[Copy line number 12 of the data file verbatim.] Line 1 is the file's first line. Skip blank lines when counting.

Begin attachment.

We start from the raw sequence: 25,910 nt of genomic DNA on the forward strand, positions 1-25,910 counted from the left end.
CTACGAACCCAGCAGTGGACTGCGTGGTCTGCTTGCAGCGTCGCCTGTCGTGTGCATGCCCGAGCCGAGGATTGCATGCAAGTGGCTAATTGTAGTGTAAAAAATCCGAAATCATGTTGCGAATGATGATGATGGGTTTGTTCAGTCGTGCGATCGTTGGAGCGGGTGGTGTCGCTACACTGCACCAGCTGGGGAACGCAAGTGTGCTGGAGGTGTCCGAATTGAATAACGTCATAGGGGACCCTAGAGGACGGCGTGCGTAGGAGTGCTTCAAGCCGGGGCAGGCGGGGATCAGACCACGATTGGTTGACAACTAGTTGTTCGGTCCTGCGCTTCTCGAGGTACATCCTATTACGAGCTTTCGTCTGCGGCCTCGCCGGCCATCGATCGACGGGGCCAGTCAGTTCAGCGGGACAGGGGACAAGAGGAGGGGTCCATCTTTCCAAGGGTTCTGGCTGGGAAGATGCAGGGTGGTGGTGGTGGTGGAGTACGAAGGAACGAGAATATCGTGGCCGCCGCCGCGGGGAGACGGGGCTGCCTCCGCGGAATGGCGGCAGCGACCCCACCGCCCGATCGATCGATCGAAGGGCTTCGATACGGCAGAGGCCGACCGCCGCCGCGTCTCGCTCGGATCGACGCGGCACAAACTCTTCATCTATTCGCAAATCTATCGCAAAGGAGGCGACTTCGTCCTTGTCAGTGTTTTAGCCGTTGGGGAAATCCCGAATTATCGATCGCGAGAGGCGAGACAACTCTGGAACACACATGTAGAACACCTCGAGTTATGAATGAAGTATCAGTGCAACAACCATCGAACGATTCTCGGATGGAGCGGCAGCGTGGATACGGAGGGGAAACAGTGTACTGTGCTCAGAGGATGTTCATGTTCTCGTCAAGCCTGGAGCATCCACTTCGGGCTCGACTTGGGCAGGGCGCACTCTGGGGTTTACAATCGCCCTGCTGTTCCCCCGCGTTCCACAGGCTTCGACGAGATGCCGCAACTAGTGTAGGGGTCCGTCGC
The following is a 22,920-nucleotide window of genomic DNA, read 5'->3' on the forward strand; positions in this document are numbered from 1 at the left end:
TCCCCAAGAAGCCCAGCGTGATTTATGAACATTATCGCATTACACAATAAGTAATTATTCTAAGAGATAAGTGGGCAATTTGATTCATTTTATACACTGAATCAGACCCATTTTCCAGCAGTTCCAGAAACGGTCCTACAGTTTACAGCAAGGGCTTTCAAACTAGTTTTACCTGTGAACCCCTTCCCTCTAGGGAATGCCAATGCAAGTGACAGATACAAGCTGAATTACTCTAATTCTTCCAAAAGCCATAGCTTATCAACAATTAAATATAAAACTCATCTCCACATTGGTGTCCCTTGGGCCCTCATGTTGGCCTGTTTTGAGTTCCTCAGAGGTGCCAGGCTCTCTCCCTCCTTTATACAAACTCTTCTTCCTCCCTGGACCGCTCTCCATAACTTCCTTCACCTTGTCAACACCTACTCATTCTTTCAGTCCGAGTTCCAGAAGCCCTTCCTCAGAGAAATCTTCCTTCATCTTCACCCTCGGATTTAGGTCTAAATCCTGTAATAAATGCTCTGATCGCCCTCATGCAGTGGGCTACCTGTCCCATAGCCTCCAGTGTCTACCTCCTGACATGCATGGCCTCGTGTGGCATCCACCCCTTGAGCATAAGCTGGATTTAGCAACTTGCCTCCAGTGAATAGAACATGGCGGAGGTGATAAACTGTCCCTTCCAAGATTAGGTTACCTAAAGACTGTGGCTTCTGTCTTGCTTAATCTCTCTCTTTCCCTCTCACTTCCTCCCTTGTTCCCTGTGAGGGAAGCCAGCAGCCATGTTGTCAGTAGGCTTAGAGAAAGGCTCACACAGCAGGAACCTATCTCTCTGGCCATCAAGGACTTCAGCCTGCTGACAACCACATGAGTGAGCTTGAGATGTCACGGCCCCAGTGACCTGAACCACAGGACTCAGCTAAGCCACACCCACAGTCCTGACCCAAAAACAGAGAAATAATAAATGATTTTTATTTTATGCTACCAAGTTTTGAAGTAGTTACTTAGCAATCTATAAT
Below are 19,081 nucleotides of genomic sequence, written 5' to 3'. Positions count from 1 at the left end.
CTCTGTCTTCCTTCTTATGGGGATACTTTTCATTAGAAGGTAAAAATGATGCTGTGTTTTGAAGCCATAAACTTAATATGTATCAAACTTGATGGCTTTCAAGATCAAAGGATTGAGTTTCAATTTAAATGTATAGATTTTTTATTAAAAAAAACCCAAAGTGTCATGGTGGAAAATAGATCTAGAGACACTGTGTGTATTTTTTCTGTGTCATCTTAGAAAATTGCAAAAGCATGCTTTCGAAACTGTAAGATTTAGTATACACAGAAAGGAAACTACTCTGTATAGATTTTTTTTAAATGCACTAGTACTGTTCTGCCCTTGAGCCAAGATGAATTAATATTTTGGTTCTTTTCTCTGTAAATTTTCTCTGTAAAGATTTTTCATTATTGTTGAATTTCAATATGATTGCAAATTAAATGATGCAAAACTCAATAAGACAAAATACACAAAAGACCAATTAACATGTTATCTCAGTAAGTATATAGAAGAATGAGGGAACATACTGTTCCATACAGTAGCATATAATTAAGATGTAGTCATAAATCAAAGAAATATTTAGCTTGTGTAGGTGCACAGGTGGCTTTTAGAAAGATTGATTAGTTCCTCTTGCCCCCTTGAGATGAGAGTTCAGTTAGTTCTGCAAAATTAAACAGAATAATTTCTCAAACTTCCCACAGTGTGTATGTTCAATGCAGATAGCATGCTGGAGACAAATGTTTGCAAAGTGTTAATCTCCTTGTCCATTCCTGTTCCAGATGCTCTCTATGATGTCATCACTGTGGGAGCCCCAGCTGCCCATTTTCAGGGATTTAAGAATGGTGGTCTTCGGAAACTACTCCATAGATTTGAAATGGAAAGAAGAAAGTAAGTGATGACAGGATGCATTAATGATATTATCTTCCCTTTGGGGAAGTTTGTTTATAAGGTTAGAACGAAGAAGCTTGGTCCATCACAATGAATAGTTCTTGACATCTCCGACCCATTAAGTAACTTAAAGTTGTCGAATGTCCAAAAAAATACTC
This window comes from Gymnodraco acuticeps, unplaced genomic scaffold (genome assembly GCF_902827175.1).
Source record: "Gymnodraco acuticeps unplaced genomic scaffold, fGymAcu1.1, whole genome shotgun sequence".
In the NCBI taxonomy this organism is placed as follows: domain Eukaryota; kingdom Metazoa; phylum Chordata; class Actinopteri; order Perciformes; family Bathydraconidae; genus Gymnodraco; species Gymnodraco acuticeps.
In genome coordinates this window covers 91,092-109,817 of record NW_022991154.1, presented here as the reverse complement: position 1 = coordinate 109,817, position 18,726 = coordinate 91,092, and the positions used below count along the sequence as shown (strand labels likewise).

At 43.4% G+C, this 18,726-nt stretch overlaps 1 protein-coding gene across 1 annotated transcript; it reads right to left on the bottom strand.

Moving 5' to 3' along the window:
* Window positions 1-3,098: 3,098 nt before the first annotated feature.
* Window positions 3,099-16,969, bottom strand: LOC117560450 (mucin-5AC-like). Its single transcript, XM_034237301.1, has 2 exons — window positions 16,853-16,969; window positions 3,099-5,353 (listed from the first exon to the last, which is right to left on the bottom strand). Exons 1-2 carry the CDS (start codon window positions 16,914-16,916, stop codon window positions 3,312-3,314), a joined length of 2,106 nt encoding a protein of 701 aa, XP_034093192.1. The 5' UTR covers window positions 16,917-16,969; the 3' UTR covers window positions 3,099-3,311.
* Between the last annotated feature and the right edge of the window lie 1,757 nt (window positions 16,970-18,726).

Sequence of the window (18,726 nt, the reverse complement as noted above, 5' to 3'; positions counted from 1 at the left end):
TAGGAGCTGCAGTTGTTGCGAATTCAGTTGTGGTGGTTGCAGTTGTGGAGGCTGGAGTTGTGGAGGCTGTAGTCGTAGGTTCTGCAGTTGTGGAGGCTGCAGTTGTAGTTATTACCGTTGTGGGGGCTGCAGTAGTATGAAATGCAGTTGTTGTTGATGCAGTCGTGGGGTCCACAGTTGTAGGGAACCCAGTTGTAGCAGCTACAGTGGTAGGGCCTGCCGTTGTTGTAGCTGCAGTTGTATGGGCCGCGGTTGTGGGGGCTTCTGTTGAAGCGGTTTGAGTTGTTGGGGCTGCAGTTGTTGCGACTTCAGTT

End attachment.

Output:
Moving 5' to 3' along the window: